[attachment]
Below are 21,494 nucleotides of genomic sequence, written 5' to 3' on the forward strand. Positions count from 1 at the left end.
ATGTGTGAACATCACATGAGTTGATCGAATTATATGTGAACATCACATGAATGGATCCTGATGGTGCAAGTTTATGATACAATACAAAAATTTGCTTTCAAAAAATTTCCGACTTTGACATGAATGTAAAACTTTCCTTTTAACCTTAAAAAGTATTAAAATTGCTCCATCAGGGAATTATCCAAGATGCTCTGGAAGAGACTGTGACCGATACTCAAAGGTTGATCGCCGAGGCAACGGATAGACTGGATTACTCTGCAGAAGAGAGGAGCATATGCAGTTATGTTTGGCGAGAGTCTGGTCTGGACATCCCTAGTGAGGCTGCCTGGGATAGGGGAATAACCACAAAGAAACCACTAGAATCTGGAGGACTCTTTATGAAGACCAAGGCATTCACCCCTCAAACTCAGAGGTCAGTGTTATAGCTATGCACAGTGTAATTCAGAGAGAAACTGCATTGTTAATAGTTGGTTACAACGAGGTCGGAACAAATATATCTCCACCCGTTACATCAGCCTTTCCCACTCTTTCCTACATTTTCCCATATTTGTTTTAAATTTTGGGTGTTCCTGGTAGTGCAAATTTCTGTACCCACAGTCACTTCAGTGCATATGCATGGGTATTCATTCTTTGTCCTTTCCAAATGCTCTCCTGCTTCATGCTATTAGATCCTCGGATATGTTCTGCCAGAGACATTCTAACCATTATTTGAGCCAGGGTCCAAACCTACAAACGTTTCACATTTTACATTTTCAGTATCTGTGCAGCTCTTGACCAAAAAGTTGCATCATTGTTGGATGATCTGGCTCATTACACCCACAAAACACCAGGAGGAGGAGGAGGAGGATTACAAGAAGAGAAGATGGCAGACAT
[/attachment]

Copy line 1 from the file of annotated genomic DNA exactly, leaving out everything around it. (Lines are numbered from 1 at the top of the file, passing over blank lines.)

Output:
Below are 21,494 nucleotides of genomic sequence, written 5' to 3' on the forward strand. Positions count from 1 at the left end.